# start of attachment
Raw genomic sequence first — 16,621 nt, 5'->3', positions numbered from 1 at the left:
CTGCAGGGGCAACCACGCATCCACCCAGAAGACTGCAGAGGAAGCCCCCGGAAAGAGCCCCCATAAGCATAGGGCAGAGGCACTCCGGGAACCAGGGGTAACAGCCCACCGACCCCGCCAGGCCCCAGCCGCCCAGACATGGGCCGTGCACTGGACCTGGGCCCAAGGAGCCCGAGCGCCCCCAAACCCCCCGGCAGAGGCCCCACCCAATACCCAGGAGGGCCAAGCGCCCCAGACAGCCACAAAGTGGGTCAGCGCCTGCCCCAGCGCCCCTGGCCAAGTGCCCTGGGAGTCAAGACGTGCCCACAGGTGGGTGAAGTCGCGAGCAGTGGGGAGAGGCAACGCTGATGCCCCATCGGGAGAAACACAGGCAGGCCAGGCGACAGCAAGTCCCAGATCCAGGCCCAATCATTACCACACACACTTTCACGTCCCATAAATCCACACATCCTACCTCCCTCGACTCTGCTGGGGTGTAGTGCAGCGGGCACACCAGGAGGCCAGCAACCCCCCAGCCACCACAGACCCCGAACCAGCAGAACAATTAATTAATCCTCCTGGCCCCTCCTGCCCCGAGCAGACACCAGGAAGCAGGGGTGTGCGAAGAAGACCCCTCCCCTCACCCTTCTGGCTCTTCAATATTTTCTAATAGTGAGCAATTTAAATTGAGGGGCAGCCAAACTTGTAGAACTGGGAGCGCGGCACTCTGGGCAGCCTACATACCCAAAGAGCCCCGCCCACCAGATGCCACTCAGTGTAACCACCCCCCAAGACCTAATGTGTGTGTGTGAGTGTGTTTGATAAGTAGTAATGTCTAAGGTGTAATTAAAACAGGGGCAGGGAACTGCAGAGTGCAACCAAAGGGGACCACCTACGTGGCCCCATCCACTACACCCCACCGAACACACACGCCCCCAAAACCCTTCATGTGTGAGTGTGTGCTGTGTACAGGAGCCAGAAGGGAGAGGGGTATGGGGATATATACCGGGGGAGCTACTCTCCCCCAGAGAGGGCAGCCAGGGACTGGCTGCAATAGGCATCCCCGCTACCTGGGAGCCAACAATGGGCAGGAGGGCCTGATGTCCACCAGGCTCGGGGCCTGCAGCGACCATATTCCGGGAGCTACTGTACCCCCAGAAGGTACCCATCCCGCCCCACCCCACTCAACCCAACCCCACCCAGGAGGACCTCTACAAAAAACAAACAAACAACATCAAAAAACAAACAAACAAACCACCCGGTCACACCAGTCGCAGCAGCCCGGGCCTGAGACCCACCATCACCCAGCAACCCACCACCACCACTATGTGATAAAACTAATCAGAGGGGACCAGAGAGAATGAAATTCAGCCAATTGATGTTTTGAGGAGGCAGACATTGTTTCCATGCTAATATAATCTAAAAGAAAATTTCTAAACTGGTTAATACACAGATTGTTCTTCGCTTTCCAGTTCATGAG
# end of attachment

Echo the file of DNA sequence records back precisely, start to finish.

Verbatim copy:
Raw genomic sequence first — 16,621 nt, 5'->3', positions numbered from 1 at the left:
CTGCAGGGGCAACCACGCATCCACCCAGAAGACTGCAGAGGAAGCCCCCGGAAAGAGCCCCCATAAGCATAGGGCAGAGGCACTCCGGGAACCAGGGGTAACAGCCCACCGACCCCGCCAGGCCCCAGCCGCCCAGACATGGGCCGTGCACTGGACCTGGGCCCAAGGAGCCCGAGCGCCCCCAAACCCCCCGGCAGAGGCCCCACCCAATACCCAGGAGGGCCAAGCGCCCCAGACAGCCACAAAGTGGGTCAGCGCCTGCCCCAGCGCCCCTGGCCAAGTGCCCTGGGAGTCAAGACGTGCCCACAGGTGGGTGAAGTCGCGAGCAGTGGGGAGAGGCAACGCTGATGCCCCATCGGGAGAAACACAGGCAGGCCAGGCGACAGCAAGTCCCAGATCCAGGCCCAATCATTACCACACACACTTTCACGTCCCATAAATCCACACATCCTACCTCCCTCGACTCTGCTGGGGTGTAGTGCAGCGGGCACACCAGGAGGCCAGCAACCCCCCAGCCACCACAGACCCCGAACCAGCAGAACAATTAATTAATCCTCCTGGCCCCTCCTGCCCCGAGCAGACACCAGGAAGCAGGGGTGTGCGAAGAAGACCCCTCCCCTCACCCTTCTGGCTCTTCAATATTTTCTAATAGTGAGCAATTTAAATTGAGGGGCAGCCAAACTTGTAGAACTGGGAGCGCGGCACTCTGGGCAGCCTACATACCCAAAGAGCCCCGCCCACCAGATGCCACTCAGTGTAACCACCCCCCAAGACCTAATGTGTGTGTGTGAGTGTGTTTGATAAGTAGTAATGTCTAAGGTGTAATTAAAACAGGGGCAGGGAACTGCAGAGTGCAACCAAAGGGGACCACCTACGTGGCCCCATCCACTACACCCCACCGAACACACACGCCCCCAAAACCCTTCATGTGTGAGTGTGTGCTGTGTACAGGAGCCAGAAGGGAGAGGGGTATGGGGATATATACCGGGGGAGCTACTCTCCCCCAGAGAGGGCAGCCAGGGACTGGCTGCAATAGGCATCCCCGCTACCTGGGAGCCAACAATGGGCAGGAGGGCCTGATGTCCACCAGGCTCGGGGCCTGCAGCGACCATATTCCGGGAGCTACTGTACCCCCAGAAGGTACCCATCCCGCCCCACCCCACTCAACCCAACCCCACCCAGGAGGACCTCTACAAAAAACAAACAAACAACATCAAAAAACAAACAAACAAACCACCCGGTCACACCAGTCGCAGCAGCCCGGGCCTGAGACCCACCATCACCCAGCAACCCACCACCACCACTATGTGATAAAACTAATCAGAGGGGACCAGAGAGAATGAAATTCAGCCAATTGATGTTTTGAGGAGGCAGACATTGTTTCCATGCTAATATAATCTAAAAGAAAATTTCTAAACTGGTTAATACACAGATTGTTCTTCGCTTTCCAGTTCATGAG